And Yousafzai continues to stand up for her beliefs, calling others to action as well. “So let us wage a glorious struggle against illiteracy, poverty and terrorism,” she said in her presentation to the UN. “Let us pick up our books and our pens. They are the most powerful weapons.”

Making Connections

Jessica Orji, of Mushin, Nigeria, used to think computers were only for what she calls “yahoo boys” attempting to scam people out of money via the Internet. She never imagined herself touching a keyboard.

Along came Intel She Will Connect, a program designed to close the Internet gender gap in areas where the divide is greatest — in this case, sub-Saharan Africa, where 43 percent fewer women have online access than men. The program helps women develop digital literacy skills and learn how they can use technology to enhance their lives.

“With the Internet, I can reach more people,” Orji, a hairdresser, said. “I can advertise my business online through my new Facebook account, and even create fliers. I can also budget my finances.”

And Orji is not alone.

girl in South Africa

Ntombifuthi Maggy Mkhonza, a 19-year-old under the tent canopy in Tweefontein, is pursuing her dream of opening a marriage counselor business after being the first ever in her family to finish high school.

Fallender said that more than 60,000 women have been trained in Intel She Will Connect face-to-face classes, in collaboration with global and local partner organizations, and many more through new mobile apps and online resources. To extend this reach, a new online learning platform is scheduled for release later this year.

The program has inspired thousands of adolescent girls in Africa, said Martha Alade, founder and president of Women in Technology in Nigeria.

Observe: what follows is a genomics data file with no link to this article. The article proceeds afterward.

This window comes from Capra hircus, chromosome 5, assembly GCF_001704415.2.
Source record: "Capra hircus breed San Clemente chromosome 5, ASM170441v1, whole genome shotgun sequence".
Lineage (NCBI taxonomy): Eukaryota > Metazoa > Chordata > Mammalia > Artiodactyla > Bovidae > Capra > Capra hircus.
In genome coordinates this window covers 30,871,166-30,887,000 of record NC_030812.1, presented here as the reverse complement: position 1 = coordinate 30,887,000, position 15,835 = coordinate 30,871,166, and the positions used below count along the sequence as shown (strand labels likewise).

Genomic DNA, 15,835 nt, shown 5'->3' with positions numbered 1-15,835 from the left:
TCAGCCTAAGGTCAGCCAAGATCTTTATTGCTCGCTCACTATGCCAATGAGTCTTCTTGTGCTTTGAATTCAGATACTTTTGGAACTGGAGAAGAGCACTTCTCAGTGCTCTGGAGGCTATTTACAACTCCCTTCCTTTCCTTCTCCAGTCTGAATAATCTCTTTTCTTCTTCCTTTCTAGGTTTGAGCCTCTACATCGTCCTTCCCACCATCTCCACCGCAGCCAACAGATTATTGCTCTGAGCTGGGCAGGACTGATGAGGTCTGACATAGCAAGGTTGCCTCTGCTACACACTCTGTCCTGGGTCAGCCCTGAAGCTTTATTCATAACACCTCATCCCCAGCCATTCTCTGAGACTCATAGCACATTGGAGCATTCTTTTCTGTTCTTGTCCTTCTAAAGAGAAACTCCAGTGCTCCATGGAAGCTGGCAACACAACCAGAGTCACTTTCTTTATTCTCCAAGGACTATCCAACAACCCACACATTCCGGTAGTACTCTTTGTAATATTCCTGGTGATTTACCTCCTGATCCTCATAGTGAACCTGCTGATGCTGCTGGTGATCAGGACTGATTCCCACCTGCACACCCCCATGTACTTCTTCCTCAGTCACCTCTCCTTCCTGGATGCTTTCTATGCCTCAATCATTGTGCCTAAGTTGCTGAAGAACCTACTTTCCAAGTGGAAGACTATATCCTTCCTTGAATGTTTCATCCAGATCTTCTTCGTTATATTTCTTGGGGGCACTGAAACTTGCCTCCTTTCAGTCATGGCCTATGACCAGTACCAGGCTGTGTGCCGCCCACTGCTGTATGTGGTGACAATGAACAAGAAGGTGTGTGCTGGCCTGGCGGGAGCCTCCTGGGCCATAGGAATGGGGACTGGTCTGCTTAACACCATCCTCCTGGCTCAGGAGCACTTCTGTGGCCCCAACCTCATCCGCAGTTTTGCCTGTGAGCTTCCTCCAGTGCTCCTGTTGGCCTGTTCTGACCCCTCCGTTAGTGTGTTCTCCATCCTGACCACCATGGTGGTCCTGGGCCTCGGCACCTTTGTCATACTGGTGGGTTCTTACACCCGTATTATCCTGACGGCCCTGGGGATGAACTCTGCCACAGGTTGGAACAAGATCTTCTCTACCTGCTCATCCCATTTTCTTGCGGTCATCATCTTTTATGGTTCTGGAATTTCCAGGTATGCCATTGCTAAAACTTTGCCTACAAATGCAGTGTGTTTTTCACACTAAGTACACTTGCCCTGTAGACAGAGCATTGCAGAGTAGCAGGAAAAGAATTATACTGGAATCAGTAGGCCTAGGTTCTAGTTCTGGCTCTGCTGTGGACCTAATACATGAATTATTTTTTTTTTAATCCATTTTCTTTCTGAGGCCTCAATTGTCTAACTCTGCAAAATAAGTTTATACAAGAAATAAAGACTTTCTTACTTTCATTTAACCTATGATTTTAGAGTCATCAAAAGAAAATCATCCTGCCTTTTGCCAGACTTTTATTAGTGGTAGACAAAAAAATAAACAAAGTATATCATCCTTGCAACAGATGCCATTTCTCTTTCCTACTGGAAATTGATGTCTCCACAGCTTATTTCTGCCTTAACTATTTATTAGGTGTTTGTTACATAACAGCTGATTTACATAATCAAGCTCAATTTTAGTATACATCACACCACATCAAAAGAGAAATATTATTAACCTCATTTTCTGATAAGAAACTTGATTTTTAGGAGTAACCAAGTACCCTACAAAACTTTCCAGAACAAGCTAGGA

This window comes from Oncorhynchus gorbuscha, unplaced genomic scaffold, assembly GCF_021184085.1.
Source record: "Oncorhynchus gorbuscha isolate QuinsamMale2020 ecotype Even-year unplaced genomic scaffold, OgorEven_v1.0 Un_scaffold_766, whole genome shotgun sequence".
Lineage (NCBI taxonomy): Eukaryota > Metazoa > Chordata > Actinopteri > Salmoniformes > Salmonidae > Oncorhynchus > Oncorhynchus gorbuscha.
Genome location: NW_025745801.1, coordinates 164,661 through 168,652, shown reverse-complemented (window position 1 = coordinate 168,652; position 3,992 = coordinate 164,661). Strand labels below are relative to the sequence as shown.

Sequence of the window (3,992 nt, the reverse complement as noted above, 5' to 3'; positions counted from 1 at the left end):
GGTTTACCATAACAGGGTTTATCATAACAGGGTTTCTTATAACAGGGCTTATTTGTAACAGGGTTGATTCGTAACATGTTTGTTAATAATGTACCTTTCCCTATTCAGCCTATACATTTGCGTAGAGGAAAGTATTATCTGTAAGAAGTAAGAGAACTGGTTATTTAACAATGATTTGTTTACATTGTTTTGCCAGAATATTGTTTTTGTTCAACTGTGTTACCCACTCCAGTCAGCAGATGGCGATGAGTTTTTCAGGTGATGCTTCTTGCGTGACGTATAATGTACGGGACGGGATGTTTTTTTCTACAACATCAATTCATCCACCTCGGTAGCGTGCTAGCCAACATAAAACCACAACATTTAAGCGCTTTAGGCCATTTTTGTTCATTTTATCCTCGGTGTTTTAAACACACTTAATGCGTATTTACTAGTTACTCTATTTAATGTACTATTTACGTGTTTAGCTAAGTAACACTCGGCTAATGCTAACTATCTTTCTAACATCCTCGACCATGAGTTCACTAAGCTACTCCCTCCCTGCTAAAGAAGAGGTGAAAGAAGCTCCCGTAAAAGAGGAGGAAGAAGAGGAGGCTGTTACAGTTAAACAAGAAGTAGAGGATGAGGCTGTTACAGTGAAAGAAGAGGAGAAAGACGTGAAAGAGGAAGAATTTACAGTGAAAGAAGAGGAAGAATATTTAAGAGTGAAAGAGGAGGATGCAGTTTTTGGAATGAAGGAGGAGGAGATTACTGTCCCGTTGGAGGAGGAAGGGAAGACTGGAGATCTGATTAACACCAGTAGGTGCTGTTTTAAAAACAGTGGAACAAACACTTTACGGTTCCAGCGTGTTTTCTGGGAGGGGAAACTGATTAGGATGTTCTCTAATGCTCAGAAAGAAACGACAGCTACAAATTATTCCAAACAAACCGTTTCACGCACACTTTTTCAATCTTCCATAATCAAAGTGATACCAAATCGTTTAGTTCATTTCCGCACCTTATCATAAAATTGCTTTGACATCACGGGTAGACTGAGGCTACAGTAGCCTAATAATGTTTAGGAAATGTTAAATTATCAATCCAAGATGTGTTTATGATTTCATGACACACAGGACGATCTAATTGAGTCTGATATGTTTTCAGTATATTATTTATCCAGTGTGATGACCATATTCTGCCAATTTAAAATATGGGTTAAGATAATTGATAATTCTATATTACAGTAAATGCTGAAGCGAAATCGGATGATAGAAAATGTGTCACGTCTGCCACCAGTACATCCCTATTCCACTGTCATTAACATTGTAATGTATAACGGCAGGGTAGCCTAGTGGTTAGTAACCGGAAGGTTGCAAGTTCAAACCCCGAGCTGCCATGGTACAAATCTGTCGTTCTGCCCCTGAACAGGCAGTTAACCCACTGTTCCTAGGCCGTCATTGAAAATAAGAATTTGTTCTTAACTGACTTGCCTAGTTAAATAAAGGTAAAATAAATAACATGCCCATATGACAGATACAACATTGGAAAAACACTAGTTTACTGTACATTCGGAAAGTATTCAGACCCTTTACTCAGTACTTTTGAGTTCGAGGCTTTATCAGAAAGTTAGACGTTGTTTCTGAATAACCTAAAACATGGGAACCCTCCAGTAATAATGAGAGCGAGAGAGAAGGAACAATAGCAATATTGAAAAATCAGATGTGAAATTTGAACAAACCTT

“It has empowered them both socially and economically through technology, connecting them to priceless opportunities and resources as well as giving them the ‘voice’ to become confident change agents in their communities,” she said in an email.

Lilian Njogu, of The Youth Banner, a youth empowerment through entrepreneurship program in Kenya added, “Our partnership with Intel essentially means that The Youth Banner is putting digital literacy at the forefront so as to empower girls/women to reach their potential.”

student using computer

Opportunity Knocks

The technology gender gap isn’t just overseas.

A 2013 White House report stated that, by 2020, there would be 1.4 million jobs in computer-related fields, yet not nearly enough computer science majors in colleges to fill those positions.

It is estimated that less than 29 percent of those positions will be filled by Americans, and less than 3 percent of that 29 percent will be filled by women.

This prompted Robin Houser Reynolds, a director, along with producer Staci Hartman, to create the new documentary Code: Debugging the Gender Gap. The film, which debuted at the Tribeca Film Festival this year, examined the “brogrammer phenomenon” and why a disproportionate number of males dominate the big tech companies.

As Water Isaacson, biographer and head of the Aspen Institute, points out in the documentary, this is especially surprising. “Women were the pioneer programmers,” he said. “They’ve been written out of history, unfortunately.”

As evidence, back in the mid-20th century, Grace Hopper earned such monikers as The Queen of Code and Grandma COBOL for programming the first large-scale digital computer and for creating the first compiler.

The Code documentary not only explores how the technology gender gap evolved, but also suggests ways to solve it.

Educational programs are also popping up to address this need.

Girls Who Code, for example works to educate, inspire and equip high school girls with the skills and resources to pursue opportunities in computing fields, by partnering with public and private entities.

“I really think this is a Rosie the Riveter moment,” said Jocelyn Goldfein, a Facebook engineer, in the film. “The jobs are here, and we don’t have the people to fill them.”

Hope for the Future

While there is still much work to do to empower girls and women around the globe, the attention of the UN and the efforts of governments and organizations worldwide are making a difference.

After a recent trip to Africa to meet some of the girls and women benefiting from the Intel She Will Connect program, Fallender said, “The thing that sticks with me is that there is so much energy right now. Yes, there are barriers, but for the most part, there is a lot of willingness to invest in girls and women, a lot of economic growth happening, a lot of hope.”


Photos contributed by Walden Kirsch and Suzanne Fallender.